Submitted by Tom Mullen on Mon, 01/23/2012 – 04:36
No matter how acrimonious the Republican primaries get, all of the candidates agree on one thing: Barack Obama must be defeated in November 2012. For 3 of the 4 remaining candidates, that is virtually the only important issue in the Republican primary race. Obama must be defeated and the only issue to resolve in the primaries is who has the best chance of doing so. Only Ron Paul asks the questions that should follow logically: Why is it so important to defeat Obama and what will you do differently from him?
In response, most of the Republicans offer only platitudes. “Obama believes in taking from one person and giving to another. He wants to turn the United States into a European social democracy with a massive welfare state, etc.” I happen to agree on these points with one caveat – the United States already is a European-style social democracy. That boat sailed many decades ago. With a welfare state measured in trillions that dwarfs the entire economies of most nations of the world, the United States is a poster child for social democracy and is now listed 10th on the Index of Economic Freedom.
However, assuming that Barack Obama is supportive of this and the Republican candidates are not, there must be fundamental philosophical differences between them and Obama that would translate into tangible policy differences. However, if one listens closely to what they actually say, none of the Republican candidates actually disagrees with Obama in principle on any single issue or identifies a specific power of the presidency that they would exercise differently – except for Ron Paul.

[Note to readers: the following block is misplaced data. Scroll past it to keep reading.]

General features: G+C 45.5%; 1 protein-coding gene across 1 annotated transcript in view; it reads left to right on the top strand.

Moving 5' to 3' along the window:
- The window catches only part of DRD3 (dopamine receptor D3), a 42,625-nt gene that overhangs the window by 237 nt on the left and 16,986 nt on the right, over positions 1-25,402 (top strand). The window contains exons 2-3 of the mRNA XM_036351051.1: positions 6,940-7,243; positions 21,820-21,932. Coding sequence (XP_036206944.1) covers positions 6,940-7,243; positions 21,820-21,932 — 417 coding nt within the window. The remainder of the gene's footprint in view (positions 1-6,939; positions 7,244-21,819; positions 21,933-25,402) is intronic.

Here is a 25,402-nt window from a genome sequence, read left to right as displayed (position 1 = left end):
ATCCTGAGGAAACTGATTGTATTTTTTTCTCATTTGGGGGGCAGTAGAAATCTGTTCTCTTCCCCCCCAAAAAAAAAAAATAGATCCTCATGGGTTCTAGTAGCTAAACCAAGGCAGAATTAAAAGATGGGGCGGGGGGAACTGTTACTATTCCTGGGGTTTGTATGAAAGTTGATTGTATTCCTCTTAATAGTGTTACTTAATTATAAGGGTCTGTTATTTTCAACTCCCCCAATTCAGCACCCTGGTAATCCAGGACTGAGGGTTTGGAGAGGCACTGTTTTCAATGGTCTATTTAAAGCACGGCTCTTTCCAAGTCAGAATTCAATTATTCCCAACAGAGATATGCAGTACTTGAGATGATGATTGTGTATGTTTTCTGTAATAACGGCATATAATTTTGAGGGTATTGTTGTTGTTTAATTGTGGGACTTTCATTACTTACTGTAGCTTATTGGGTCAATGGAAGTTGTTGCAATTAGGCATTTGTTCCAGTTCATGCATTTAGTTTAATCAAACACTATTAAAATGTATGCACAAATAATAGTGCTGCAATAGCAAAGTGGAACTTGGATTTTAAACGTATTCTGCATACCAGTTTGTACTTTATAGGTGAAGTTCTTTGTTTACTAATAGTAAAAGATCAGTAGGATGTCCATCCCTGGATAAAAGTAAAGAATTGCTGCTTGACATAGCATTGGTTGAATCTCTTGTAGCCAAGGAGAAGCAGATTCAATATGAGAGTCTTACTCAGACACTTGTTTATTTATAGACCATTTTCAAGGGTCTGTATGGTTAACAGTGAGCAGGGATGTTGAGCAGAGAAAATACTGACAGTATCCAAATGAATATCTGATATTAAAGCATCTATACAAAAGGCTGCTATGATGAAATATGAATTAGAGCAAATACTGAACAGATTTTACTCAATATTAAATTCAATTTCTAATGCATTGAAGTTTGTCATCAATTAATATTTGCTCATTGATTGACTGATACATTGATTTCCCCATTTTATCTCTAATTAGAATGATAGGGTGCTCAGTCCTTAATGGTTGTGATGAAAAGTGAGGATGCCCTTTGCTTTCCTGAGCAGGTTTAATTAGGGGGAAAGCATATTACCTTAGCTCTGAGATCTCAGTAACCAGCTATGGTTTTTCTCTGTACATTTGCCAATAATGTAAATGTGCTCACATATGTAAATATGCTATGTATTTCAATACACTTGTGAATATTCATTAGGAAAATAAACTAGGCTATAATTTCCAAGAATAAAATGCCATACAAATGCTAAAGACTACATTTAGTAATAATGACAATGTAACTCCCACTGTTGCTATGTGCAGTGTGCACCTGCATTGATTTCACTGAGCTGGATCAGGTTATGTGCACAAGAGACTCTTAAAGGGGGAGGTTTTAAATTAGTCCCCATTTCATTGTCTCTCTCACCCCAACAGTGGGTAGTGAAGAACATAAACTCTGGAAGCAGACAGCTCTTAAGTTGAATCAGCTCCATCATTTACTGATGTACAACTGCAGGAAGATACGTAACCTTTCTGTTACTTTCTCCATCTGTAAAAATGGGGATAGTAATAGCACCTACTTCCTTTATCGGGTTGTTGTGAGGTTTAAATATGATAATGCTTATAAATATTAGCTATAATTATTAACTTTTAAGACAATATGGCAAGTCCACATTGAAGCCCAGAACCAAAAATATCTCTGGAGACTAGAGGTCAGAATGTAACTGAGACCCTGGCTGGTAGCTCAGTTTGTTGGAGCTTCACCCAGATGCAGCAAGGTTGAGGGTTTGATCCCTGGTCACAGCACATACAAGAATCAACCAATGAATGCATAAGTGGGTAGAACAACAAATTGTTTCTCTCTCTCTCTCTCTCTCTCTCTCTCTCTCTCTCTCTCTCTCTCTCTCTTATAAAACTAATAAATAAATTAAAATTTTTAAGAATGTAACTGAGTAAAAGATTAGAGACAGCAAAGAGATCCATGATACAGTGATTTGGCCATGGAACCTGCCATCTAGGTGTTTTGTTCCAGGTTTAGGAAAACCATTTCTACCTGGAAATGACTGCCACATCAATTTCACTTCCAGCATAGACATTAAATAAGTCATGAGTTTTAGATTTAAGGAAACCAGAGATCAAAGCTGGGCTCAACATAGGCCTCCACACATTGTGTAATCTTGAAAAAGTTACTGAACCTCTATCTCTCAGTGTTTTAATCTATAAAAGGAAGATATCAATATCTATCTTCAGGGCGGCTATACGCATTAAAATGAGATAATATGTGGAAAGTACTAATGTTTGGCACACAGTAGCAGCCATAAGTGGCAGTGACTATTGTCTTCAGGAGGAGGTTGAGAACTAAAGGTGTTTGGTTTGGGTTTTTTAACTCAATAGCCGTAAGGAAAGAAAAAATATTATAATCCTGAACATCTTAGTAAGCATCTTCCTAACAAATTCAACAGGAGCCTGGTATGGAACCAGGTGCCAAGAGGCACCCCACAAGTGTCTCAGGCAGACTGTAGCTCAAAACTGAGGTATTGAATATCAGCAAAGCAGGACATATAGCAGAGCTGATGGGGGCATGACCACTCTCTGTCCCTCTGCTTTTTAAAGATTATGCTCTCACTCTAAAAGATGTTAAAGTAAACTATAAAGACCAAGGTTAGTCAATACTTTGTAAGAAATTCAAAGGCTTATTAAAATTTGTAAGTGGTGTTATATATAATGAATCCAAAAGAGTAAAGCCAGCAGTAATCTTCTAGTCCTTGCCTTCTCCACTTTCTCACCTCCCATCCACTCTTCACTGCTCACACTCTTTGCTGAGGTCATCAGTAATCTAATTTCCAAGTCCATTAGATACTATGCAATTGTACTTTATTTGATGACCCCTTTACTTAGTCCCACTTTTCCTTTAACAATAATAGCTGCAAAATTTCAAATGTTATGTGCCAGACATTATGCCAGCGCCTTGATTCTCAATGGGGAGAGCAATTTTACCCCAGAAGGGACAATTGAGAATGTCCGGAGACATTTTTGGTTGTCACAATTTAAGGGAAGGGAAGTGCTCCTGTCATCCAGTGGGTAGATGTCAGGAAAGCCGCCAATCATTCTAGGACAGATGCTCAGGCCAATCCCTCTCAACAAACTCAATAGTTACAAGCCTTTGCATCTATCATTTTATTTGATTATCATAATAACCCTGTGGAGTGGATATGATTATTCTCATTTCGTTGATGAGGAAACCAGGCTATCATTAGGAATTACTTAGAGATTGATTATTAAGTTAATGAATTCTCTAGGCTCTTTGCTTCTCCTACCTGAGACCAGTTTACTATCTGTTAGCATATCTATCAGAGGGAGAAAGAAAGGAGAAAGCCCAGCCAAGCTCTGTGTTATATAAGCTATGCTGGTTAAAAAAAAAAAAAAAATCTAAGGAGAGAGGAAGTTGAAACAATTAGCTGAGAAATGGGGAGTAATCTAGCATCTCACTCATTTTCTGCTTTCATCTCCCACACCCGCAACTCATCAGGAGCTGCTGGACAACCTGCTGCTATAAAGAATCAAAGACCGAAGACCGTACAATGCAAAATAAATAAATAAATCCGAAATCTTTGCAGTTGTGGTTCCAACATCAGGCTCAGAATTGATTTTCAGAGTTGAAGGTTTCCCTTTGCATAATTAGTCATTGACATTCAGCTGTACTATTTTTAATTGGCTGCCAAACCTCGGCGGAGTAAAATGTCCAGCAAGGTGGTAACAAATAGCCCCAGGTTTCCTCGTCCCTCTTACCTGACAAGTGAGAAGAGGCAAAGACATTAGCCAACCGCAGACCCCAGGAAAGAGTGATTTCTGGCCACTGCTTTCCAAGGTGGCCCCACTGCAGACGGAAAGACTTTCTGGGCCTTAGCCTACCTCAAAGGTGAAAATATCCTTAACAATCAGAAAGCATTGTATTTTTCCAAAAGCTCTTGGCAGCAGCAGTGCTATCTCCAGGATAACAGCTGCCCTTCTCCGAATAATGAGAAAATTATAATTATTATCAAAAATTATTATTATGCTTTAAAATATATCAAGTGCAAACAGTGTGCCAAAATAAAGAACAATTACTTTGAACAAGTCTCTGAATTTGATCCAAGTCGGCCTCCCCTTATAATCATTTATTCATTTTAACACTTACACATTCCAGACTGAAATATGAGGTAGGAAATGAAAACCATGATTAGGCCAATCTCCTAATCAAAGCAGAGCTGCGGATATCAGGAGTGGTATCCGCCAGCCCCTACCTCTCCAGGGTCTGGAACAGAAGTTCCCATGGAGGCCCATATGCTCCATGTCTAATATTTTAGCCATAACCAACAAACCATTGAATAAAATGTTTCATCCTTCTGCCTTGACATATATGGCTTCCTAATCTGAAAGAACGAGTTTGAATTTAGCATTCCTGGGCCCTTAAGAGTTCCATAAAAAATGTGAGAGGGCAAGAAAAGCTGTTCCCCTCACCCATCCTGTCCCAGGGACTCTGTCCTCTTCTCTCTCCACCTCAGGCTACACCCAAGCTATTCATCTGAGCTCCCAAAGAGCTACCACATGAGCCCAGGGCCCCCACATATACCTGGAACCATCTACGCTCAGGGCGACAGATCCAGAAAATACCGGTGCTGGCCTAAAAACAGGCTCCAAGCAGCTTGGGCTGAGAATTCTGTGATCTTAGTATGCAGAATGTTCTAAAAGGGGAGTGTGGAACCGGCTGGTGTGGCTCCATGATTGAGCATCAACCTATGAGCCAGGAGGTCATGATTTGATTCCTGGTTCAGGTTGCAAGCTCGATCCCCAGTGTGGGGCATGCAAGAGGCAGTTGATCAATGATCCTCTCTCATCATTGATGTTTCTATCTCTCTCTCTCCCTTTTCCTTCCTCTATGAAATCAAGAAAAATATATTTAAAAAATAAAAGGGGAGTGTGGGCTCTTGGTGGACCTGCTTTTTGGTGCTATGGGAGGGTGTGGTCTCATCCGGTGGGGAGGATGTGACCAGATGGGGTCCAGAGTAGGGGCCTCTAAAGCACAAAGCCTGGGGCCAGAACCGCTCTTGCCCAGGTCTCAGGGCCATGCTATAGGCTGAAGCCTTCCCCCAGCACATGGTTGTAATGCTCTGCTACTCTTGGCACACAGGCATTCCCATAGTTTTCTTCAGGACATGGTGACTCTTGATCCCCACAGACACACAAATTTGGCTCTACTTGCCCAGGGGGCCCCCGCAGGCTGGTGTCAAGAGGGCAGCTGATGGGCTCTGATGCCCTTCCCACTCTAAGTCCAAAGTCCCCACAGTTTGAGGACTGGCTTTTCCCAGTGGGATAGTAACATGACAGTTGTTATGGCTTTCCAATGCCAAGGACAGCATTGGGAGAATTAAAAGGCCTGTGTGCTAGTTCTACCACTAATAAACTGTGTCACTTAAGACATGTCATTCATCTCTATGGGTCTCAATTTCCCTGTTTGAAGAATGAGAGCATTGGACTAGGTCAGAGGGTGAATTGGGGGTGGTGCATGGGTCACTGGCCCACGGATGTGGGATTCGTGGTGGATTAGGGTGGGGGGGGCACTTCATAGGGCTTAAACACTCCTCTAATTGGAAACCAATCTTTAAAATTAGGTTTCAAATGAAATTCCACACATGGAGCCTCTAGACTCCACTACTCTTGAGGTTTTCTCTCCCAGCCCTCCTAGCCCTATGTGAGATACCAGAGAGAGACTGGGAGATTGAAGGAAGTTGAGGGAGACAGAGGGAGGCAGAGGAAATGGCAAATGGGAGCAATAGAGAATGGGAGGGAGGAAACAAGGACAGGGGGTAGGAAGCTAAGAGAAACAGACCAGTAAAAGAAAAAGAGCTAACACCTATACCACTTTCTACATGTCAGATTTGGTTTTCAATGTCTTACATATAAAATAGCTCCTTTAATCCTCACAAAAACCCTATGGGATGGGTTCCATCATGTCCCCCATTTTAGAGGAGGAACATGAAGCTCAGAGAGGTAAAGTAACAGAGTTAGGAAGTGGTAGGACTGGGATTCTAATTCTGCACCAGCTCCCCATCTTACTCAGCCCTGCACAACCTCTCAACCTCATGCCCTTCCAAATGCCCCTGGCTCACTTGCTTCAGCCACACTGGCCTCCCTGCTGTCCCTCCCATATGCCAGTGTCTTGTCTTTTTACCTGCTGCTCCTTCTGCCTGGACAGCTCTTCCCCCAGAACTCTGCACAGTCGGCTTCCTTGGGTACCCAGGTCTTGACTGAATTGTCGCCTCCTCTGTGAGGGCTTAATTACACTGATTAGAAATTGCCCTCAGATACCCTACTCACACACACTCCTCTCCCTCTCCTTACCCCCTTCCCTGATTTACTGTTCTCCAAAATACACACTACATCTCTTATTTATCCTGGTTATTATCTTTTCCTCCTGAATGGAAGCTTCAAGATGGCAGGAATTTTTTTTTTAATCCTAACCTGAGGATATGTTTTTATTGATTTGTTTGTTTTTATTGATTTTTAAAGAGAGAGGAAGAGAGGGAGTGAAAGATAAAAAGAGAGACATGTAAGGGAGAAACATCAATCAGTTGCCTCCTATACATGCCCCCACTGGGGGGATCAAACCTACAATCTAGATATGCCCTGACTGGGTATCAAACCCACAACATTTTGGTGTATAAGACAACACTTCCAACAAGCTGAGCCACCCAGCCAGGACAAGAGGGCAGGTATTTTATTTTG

If Obama really is uniquely terrible as a president, there must be actual things he has done that make him worse than previous presidents. During the 2010 elections, the Tea Party movement focused on Obamacare. The Tea Party-fueled 912 Project was able to draw hundreds of thousands of people to Washington to protest this one program. Yet, with Medicare and Medicaid alone accounting for 1/3 of all healthcare spending in the United States and total government spending likely accounting for over half, why was Obamacare such a fundamental change? Measured in terms of dollars, Obamacare was rather insignificant as an increase in government involvement in healthcare. If government-provided healthcare is really bad in principle, then opponents of it should object to all of the programs, especially Medicare, which costs about 6 times as much as Obamacare. But they don’t – except for Ron Paul, who has a clearly defined and funded plan to let workers entering the workforce opt out of Medicare.